Creative scientists have come up with an ingenious way to bypass damaged heart tissue with new prosthetic technology. Thin, flexible fibers made of carbon nanotubes can bridge damaged heart tissues and deliver the electrical signals needed to keep those hearts beating.
Scientists at Texas Heart Institute (THI) reported in August 2019 that, in laboratory animal experiments, they were able to sew thin, flexible, biocompatible fibers invented at Rice University directly into damaged tissue to restore electrical function to malfunctioning hearts.
Dr. Mehdi Razavi, a cardiologist, and director of Electrophysiology Clinical Research and Innovations at THI co-led the study with Matteo Pasquali, a Rice chemical and biomolecular engineer. Razavi explained their unique problem-solving approach:
“Instead of shocking and defibrillating, we are actually correcting diseased conduction of the largest major pumping chamber of the heart by creating a bridge to bypass and conduct over a scarred area of a damaged heart.”
The medical innovator continued:
“Today, there is no technology that treats the underlying cause of the Number One cause of sudden death, ventricular arrhythmias. These arrhythmias are caused by the disorganized firing of impulses from the heart’s lower chambers and are challenging to treat in patients after a heart attack or with scarred heart tissue due to such other conditions as congestive heart failure or dilated cardiomyopathy.”
In 2013, Pasquali’s lab team invented a way to create conductive fibers from carbon nanotubes (CNTs). The first-generation threadlike fibers measured one-fourth the width of a human hair but bundled tens of millions of microscopic nanotubes. The fibers integrate the mechanical properties of suture materials with the conductive properties of metals.
The researchers claimed their experiments demonstrated that stripping the ends of the nontoxic, polymer-coated fibers, to act as electrodes, restored function during month-long trials in large preclinical models and with rodents. Positive results were achieved in cases where the initial cardiac conduction was slowed, severed or blocked.
The carbon nanotube fibers worked with or could substitute for a pacemaker. In all rodent experiments, conduction stopped after the fibers were removed.
Study co-lead author Mark McCauley conducted many of the experiments while a postdoctoral fellow at THI. He shared his excitement for the possible future of his team’s breakthrough achievement:
“The reestablishment of cardiac conduction with carbon nanotube fibers has the potential to revolutionize therapy for cardiac electrical disturbances, one of the most common causes of death in the United States.”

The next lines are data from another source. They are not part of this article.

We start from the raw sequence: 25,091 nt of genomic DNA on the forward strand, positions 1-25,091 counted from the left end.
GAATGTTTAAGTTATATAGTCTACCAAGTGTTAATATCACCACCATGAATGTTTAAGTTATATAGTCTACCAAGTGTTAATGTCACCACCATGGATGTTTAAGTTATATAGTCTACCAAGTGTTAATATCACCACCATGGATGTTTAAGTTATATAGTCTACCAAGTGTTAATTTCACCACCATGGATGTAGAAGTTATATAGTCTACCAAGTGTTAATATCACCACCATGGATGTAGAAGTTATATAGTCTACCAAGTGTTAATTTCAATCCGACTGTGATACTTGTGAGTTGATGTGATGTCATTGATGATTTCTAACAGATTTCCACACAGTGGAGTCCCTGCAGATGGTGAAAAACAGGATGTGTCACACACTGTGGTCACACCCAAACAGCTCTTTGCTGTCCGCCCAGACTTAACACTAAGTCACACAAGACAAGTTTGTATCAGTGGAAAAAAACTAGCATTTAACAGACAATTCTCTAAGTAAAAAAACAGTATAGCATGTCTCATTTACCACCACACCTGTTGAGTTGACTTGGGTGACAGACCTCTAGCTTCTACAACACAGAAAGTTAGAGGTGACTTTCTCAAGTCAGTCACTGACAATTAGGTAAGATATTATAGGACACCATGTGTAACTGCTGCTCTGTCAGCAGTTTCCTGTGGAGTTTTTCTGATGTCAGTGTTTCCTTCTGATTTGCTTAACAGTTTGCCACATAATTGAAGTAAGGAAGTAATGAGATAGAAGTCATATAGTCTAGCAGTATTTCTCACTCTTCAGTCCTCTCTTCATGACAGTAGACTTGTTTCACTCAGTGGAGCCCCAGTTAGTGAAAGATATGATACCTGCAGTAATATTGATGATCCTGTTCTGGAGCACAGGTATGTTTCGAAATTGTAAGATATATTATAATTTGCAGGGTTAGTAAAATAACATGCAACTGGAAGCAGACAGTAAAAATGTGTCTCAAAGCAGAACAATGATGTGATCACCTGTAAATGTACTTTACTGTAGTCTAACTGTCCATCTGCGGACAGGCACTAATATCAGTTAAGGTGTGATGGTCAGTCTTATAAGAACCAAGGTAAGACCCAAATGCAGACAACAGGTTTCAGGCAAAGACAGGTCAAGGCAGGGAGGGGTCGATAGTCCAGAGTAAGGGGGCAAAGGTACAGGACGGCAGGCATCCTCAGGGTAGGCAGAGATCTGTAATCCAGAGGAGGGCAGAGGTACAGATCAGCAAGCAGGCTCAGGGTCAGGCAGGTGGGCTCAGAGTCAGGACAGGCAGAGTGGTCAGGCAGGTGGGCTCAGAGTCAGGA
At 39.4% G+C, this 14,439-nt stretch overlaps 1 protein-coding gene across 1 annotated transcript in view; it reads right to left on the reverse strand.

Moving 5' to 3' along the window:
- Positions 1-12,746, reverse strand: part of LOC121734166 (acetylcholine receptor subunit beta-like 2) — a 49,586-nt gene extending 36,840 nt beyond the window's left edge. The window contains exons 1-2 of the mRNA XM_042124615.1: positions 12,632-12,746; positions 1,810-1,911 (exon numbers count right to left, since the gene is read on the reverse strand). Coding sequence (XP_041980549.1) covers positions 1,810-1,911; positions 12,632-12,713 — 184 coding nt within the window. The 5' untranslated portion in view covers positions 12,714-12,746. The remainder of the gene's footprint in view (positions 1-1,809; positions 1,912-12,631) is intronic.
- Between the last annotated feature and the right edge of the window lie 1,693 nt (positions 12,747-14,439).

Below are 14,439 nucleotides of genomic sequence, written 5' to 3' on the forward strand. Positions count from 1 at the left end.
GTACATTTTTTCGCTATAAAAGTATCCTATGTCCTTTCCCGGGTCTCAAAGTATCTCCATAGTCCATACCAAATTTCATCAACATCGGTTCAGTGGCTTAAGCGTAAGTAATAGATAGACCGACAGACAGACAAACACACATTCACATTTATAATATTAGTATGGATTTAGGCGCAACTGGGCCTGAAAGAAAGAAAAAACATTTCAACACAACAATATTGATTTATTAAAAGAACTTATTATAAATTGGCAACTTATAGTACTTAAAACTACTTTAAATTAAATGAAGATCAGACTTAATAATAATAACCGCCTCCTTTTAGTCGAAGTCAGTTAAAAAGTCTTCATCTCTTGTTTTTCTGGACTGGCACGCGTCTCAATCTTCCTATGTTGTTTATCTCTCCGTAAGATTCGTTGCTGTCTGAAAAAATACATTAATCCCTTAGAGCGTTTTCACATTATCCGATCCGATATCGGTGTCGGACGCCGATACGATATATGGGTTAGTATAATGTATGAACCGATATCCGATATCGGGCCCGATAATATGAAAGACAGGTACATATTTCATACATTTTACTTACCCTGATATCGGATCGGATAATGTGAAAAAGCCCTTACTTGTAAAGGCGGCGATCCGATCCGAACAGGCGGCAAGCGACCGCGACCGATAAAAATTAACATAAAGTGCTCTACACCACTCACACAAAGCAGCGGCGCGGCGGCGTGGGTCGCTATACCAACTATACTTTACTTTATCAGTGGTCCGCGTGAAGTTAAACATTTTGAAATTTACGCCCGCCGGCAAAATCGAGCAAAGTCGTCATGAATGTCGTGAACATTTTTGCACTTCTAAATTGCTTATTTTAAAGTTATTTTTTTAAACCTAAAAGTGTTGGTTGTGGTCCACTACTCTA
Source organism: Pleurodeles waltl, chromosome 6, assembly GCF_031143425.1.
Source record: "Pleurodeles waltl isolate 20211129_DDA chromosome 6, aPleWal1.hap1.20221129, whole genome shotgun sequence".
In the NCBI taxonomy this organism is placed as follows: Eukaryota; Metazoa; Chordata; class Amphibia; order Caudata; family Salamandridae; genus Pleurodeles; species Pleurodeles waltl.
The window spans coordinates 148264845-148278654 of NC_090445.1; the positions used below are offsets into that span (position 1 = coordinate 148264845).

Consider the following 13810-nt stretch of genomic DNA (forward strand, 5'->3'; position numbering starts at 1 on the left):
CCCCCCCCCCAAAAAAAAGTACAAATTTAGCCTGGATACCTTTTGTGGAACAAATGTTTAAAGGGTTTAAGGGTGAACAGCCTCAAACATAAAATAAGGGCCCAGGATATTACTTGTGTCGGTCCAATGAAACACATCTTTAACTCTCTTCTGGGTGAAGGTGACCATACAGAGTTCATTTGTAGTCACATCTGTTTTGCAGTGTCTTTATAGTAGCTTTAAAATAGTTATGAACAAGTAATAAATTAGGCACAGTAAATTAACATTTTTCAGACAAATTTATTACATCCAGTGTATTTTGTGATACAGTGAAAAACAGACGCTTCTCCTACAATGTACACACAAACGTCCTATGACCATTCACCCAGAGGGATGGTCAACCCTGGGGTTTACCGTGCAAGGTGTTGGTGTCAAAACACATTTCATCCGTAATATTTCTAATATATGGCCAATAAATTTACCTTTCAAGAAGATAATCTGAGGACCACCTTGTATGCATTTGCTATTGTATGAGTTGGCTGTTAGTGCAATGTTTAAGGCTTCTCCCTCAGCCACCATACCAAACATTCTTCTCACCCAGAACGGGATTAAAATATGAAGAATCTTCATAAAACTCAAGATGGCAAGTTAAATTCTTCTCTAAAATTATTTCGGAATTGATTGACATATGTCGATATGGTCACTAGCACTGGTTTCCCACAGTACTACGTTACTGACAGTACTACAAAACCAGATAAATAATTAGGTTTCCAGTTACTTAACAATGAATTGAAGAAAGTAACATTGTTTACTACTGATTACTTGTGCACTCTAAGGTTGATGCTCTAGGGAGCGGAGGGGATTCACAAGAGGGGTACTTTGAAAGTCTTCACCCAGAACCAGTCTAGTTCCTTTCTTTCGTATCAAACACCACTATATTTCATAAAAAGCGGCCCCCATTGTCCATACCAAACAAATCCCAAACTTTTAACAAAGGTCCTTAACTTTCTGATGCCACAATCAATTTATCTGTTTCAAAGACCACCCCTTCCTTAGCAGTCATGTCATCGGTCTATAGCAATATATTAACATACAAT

Razavi noted that his group’s approach to fixing a broken heart is mechanical rather than pharmaceutical:
“Our experiments provided the first scientific support for using a synthetic material-based treatment rather than a drug to treat the leading cause of sudden death in the U.S. and many developing countries around the world.”
The American scientists used radiofrequency (RF) ablation (tissue destruction or scarring) to induce epicardial conduction delay in sheep and then surgically inserted a CNT fiber bridge:
“They found that sewing the conductive fibers across the ablation-induced scar significantly improved conduction, to near baseline values.”
Before moving on to human trials, Pasquali said more work needs to be done on figuring out how to sew the fibers into place via a minimally-invasive catheter. The microscopic fibers must be strong and flexible enough to keep up with a heart that never stops beating.
“Flexibility is important because the heart is continuously pulsating and moving, so anything that’s attached to the heart’s surface is going to be deformed and flexed.”
Other questions facing the researchers include:
- How long and wide should the fibers be?
- Precisely how much electricity do they need to transmit
- How would the nanotube fibers perform in the developing hearts of young patients?
According to Razavi, his team’s invention is a viable solution available when effective antiarrhythmic drugs are contraindicated in patients after a heart attack, which happens often:
“What is really needed therapeutically is to increase conduction. Carbon nanotube fibers have the conductive properties of metal but are flexible enough to allow us to navigate and deliver energy to a very specific area of a delicate, damaged heart.”
The CNT fibers are also being studied for possible use in other medical tasks such as wiring an electrical interface with the brain, for use in cochlear implants, and as flexible antennas. The novel technology may also prove helpful in the automotive and aerospace sectors.